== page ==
The Fitbit Versa (which has the same features minus the built-in GPS) is cheaper and smaller, but the Ionic is still lightweight enough for you not to realise you’re wearing it.
Read our Fitbit Ionic review.
If the screen and battery life of a regular smartwatch doesn’t appeal then a hybrid is a great alternative. The Fossil Q Commuter is an excellent example and the best we’ve tried so far.
It’s stylish, available in various finishes, with top-notch build quality at an affordable price. It’s not the most intuitive system but once you get used to it, the Commuter handles tracking, notifications and more pretty neatly.
Read our Fossil Q Commuter review.
7. Ticwatch E
The Ticwatch E is a fairly basic Wear OS smartwatch, but including both a heart-rate monitor and GPS at such a low price makes this one of the most affordable smartwatches around that can also serve as a fitness tracker.
The battery life is a bit of a disappointment – not quite meeting the manufacturer’s claim of two days – and we struggled to get it working properly with an iPhone, but if your phone runs Android and you want a no-frills smartwatch to go running with, this isn’t a bad choice.
Read our Ticwatch E review.
8. Ticwatch Pro
The Ticwatch Pro is a middle of the road smartwatch.
On the plus side, it’s cheaper than many rivals and offers better battery life due to its dual-screen technology. Having both AMOLED and TN displays is pretty cool and you won’t find that elsewhere.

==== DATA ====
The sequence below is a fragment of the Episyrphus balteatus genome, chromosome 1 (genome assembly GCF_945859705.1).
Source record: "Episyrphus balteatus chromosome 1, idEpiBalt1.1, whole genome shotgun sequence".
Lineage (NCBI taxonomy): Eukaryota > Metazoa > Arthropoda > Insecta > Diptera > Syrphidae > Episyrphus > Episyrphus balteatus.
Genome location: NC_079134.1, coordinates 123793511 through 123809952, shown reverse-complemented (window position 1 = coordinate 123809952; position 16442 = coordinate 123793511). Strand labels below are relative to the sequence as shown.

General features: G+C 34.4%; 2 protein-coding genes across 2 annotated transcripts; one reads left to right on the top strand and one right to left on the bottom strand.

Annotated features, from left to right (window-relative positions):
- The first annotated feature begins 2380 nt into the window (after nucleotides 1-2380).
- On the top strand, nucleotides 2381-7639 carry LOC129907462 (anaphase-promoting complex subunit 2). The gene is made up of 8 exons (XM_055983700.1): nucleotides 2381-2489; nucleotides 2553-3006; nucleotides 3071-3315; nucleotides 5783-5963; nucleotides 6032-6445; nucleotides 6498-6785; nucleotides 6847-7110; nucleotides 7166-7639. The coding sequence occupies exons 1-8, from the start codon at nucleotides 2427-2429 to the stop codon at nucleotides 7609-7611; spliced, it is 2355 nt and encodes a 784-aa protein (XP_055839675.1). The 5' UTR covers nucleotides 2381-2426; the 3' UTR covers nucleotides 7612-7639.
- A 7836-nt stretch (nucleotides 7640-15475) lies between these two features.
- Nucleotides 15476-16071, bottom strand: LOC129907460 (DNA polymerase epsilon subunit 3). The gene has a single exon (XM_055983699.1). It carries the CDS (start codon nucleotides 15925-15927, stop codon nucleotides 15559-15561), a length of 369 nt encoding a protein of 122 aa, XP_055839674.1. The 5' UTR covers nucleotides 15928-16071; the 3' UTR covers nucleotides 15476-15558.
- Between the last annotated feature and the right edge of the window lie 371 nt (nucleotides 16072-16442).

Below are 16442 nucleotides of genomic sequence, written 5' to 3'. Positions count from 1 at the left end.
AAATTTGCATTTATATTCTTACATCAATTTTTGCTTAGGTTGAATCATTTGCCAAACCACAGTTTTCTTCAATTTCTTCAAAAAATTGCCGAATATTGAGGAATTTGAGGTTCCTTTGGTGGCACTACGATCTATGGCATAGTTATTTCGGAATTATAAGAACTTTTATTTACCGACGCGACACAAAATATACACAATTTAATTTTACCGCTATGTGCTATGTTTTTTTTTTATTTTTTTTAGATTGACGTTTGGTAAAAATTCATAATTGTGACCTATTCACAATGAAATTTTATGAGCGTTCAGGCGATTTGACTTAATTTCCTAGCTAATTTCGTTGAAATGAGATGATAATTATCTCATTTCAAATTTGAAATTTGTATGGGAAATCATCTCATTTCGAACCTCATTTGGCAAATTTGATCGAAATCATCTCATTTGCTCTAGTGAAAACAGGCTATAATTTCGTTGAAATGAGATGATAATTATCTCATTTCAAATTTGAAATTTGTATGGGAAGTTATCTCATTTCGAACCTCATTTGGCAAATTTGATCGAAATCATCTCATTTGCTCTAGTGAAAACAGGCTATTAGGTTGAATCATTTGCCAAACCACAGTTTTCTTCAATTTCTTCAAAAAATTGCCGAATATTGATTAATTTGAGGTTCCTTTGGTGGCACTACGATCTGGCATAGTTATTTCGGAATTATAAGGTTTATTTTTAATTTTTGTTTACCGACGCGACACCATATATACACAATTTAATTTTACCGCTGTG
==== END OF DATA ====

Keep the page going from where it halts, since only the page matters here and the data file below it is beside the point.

However, we’re not overly impressed with the bulky and heavy design. You do get NFC, GPS and a heart rate monitor but we’ve not found the tracking to be as accurate as some others.
Read our Ticwatch Pro review.
The Skagen Falster is a very basic Wear OS (RIP Android Wear) watch with good looks at a premium price. For £279, we’d usually expect at least a heart rate sensor, but without it, NFC or GPS, this is only a watch for casual step counting from a fitness point of view.
But if you have a desire for on-wrist notifications and a smartwatch that doesn’t look too tech-y then it’s one of a few available that has full smartwatch functionality. Fossil has some hybrid models (as does Skagen itself) but we can’t escape that for the price, the Falster doesn’t do enough or last long enough on a charge.
Read our Skagen Falster review.
The Gear S3 adds GPS into the mix, but for £100 more than the S2 was. The reduced functionality (loss of text and email apps) when not using a Samsung phone is also a turn-off, despite the Tizen software being easier and more intuitive than Android Wear.
The problem isn’t entirely the S3’s fault, it’s in the inherent limitations of smartwatches. You’ll always need a smartphone to finish the majority of tasks, and added to the fact that this is practically a repackaged Gear S2 means not much new ground has been broken. If you want a smartwatch and can afford to spend £349, this is one of the best. It just isn’t essential.
Read our Samsung Gear S3 Frontier review.